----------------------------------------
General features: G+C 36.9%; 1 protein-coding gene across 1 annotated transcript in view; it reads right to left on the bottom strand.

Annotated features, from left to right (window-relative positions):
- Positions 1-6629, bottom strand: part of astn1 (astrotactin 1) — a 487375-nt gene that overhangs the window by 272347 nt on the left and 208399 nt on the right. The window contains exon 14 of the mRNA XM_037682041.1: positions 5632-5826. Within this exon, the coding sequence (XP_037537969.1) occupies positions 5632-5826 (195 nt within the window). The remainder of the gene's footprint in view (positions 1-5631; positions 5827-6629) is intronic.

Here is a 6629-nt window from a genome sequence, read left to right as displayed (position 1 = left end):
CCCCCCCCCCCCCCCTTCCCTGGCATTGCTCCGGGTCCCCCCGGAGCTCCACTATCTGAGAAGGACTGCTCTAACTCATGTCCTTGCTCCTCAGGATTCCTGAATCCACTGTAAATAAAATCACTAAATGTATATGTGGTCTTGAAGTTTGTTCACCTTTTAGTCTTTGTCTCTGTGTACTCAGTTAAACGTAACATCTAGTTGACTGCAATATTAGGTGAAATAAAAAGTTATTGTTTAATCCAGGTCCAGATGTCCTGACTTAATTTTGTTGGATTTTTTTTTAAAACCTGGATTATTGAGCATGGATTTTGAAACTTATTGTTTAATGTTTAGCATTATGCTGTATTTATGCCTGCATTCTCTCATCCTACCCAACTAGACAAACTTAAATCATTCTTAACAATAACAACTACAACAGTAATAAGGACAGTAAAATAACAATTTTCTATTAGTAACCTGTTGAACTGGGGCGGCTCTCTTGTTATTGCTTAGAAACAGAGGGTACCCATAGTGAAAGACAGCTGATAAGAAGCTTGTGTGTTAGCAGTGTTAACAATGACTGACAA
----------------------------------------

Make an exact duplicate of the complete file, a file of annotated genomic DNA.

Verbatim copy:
General features: G+C 36.9%; 1 protein-coding gene across 1 annotated transcript in view; it reads right to left on the bottom strand.

Annotated features, from left to right (window-relative positions):
- Positions 1-6629, bottom strand: part of astn1 (astrotactin 1) — a 487375-nt gene that overhangs the window by 272347 nt on the left and 208399 nt on the right. The window contains exon 14 of the mRNA XM_037682041.1: positions 5632-5826. Within this exon, the coding sequence (XP_037537969.1) occupies positions 5632-5826 (195 nt within the window). The remainder of the gene's footprint in view (positions 1-5631; positions 5827-6629) is intronic.

Here is a 6629-nt window from a genome sequence, read left to right as displayed (position 1 = left end):
CCCCCCCCCCCCCCCTTCCCTGGCATTGCTCCGGGTCCCCCCGGAGCTCCACTATCTGAGAAGGACTGCTCTAACTCATGTCCTTGCTCCTCAGGATTCCTGAATCCACTGTAAATAAAATCACTAAATGTATATGTGGTCTTGAAGTTTGTTCACCTTTTAGTCTTTGTCTCTGTGTACTCAGTTAAACGTAACATCTAGTTGACTGCAATATTAGGTGAAATAAAAAGTTATTGTTTAATCCAGGTCCAGATGTCCTGACTTAATTTTGTTGGATTTTTTTTTAAAACCTGGATTATTGAGCATGGATTTTGAAACTTATTGTTTAATGTTTAGCATTATGCTGTATTTATGCCTGCATTCTCTCATCCTACCCAACTAGACAAACTTAAATCATTCTTAACAATAACAACTACAACAGTAATAAGGACAGTAAAATAACAATTTTCTATTAGTAACCTGTTGAACTGGGGCGGCTCTCTTGTTATTGCTTAGAAACAGAGGGTACCCATAGTGAAAGACAGCTGATAAGAAGCTTGTGTGTTAGCAGTGTTAACAATGACTGACAA